Talk:Krull dimension
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Some edits to improve the readability of the article
[edit] No symbol has been specified for the Krull dimension of a ring, the definition should be changed to something like:
 We define the Krull dimension of R to be the supremum of the lengths of all chains of prime ideals in R and we denote it by (or simply when there is no risk of confusion).
 Incorrect use of punctuation: (geometers call it the ring of the normal cone of I.) should be changed to (geometers call it the ring of the normal cone of I).
 Add some links:
 the space of prime ideals of R equipped with the Zariski topology > the space of prime ideals of R equipped with the Zariski topology
 The equality holds if R is finitely generated as algebra (for instance by the noether normalization lemma). > The equality holds if R is finitely generated as an algebra (for instance by the Noether normalization lemma).
 In the language of schemes, finitely generated modules are interpreted as coherent sheaves, or generalized finite rank vector bundles. > In the language of schemes, finitely generated modules are interpreted as coherent sheaves, or generalized finite rank vector bundles.
 Rename the Notes section as References;
 Introduce a Notes section for remarks and clarifications on the many facts listed in the article.
 Add the following note concerning the fact the height of is the Krull dimension of the localization of at to the Note section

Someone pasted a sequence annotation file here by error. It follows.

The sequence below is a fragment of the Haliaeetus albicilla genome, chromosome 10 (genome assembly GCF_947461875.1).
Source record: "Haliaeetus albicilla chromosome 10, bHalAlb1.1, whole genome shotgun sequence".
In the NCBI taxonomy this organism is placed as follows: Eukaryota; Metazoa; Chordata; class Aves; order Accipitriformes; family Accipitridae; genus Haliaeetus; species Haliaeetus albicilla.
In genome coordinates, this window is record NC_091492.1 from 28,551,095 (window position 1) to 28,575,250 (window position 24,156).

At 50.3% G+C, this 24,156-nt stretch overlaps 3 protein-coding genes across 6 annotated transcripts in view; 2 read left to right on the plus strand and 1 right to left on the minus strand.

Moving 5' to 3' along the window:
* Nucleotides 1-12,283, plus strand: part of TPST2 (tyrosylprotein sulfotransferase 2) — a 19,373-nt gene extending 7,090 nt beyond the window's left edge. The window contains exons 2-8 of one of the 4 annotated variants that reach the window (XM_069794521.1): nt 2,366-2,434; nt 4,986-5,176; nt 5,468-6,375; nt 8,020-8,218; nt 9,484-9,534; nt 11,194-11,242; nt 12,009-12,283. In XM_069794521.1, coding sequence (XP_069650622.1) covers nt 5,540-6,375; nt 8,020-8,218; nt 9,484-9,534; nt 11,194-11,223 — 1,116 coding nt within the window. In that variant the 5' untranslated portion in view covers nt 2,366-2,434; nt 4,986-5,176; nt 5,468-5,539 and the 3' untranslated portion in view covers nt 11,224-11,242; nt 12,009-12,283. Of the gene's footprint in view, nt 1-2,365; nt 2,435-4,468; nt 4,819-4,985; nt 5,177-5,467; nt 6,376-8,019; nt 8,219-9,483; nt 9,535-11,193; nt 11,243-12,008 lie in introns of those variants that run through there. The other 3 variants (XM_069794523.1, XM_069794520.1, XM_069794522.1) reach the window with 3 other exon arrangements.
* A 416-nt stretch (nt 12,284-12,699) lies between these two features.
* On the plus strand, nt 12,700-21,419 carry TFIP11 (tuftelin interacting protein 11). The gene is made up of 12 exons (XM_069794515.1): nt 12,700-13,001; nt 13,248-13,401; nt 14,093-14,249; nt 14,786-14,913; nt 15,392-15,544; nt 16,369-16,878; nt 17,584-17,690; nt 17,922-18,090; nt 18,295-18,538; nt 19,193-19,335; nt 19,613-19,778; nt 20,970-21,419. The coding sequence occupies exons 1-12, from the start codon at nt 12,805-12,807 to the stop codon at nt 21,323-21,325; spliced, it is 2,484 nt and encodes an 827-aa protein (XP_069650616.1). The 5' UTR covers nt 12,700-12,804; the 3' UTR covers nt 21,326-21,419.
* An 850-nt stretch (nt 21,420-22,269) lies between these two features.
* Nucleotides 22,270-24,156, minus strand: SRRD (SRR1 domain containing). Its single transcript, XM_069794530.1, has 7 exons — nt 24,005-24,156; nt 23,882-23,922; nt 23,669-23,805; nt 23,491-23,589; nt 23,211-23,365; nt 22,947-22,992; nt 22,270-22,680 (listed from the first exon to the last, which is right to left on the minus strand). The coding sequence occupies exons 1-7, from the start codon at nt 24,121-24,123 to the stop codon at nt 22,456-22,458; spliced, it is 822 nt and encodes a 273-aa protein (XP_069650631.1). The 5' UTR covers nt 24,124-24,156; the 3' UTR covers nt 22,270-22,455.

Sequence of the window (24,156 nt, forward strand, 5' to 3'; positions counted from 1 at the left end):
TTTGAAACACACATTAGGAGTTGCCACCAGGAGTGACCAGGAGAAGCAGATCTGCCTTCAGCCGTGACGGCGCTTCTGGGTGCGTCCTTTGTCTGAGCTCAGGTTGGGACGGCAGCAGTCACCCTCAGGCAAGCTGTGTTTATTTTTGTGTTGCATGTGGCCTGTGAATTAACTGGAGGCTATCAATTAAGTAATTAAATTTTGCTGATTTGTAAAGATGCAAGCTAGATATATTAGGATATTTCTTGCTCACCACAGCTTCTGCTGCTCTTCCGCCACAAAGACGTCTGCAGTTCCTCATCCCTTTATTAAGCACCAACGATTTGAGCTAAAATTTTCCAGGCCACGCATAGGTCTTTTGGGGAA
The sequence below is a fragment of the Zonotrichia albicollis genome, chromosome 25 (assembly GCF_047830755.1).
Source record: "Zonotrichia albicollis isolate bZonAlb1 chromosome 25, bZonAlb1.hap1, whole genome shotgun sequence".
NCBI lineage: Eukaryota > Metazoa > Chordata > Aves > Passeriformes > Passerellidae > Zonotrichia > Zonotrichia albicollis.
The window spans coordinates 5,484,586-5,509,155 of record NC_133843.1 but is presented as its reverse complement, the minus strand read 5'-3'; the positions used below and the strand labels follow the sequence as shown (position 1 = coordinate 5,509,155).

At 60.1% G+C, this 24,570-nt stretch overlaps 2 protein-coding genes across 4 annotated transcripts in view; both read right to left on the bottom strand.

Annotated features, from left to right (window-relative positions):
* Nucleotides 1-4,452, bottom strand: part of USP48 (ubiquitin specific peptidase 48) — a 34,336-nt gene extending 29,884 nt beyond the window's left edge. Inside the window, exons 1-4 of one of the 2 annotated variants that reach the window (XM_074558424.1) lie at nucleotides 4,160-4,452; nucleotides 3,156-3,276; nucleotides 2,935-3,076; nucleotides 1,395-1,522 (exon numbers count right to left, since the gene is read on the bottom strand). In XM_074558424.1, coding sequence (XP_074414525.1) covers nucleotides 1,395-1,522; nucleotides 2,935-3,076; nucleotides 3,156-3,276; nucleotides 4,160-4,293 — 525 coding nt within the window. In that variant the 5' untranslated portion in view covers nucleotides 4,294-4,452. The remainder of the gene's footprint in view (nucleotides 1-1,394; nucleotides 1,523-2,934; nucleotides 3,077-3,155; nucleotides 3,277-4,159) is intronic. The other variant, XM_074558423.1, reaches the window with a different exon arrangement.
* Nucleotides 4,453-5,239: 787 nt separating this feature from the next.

This follows from the following observation: for any prime ideal consider the localization of to the multiplicative system which we denote by ; the natural map induces a bijection^{[ref 1]}
defined by , with inverse .
 ^ Watkins, John (2007). Topics in Commutative Ring Theory. Princeton University Press. p. 64. ISBN 9780691127484.
Theorem 6.1
 I am concerned with the use of both I and I to denote an ideal: not only is this confusing for the reader, but the symbol I (or ) is also commonly used to denote either the set of imaginary numbers or the compact (especially in algebraic topology).
Please, let me know what you think.Ale.rossi91 (talk) 23:08, 1 February 2020 (UTC)
Example
[edit]It seems to me that there is an error in computation of the Krull dimension of (Z/8Z)[x,y,z] : we get a chain of prime ideals of length four by adding the (0) ideal to the chain that is given : . Thus I think that the dimension is 4.
129.199.2.17 (talk) 11:38, 13 February 2009 (UTC)
 It's correct, because we don't count (0)? (Otherwise, the field would have the dimension 1.)  Taku (talk) 21:25, 13 February 2009 (UTC)
 In fact, we are both wrong, and the article was correct. The ideal (0) is prime if and only if the ring is a domain. The example is not a domain, so (0) is not prime. In the case of a field, the only prime ideal is (0), because the whole ring (field) is never a prime ideal. Thus the dimension of a field is still 0.82.67.178.125 (talk) 22:33, 14 February 2009 (UTC)
Eh?
[edit]Mr. Billion 08:47, 12 Jan 2005 (UTC)